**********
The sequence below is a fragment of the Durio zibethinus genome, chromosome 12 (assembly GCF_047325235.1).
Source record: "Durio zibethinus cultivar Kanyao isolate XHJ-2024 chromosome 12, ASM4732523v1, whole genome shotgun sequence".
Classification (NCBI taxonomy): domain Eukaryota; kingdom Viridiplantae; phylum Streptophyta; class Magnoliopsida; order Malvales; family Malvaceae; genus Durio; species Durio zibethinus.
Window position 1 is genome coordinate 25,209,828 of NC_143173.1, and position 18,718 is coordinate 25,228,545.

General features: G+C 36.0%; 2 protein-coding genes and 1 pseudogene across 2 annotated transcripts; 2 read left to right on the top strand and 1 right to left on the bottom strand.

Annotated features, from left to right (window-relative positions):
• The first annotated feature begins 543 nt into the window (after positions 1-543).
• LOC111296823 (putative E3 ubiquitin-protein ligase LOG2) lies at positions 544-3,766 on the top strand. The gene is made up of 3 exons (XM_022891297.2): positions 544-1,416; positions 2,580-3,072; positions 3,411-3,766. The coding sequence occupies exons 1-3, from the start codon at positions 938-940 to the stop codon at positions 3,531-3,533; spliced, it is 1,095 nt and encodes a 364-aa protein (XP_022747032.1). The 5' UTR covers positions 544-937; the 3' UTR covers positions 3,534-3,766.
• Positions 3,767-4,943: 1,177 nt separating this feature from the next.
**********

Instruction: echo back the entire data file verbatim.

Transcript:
The sequence below is a fragment of the Durio zibethinus genome, chromosome 12 (assembly GCF_047325235.1).
Source record: "Durio zibethinus cultivar Kanyao isolate XHJ-2024 chromosome 12, ASM4732523v1, whole genome shotgun sequence".
Classification (NCBI taxonomy): domain Eukaryota; kingdom Viridiplantae; phylum Streptophyta; class Magnoliopsida; order Malvales; family Malvaceae; genus Durio; species Durio zibethinus.
Window position 1 is genome coordinate 25,209,828 of NC_143173.1, and position 18,718 is coordinate 25,228,545.

General features: G+C 36.0%; 2 protein-coding genes and 1 pseudogene across 2 annotated transcripts; 2 read left to right on the top strand and 1 right to left on the bottom strand.

Annotated features, from left to right (window-relative positions):
• The first annotated feature begins 543 nt into the window (after positions 1-543).
• LOC111296823 (putative E3 ubiquitin-protein ligase LOG2) lies at positions 544-3,766 on the top strand. The gene is made up of 3 exons (XM_022891297.2): positions 544-1,416; positions 2,580-3,072; positions 3,411-3,766. The coding sequence occupies exons 1-3, from the start codon at positions 938-940 to the stop codon at positions 3,531-3,533; spliced, it is 1,095 nt and encodes a 364-aa protein (XP_022747032.1). The 5' UTR covers positions 544-937; the 3' UTR covers positions 3,534-3,766.
• Positions 3,767-4,943: 1,177 nt separating this feature from the next.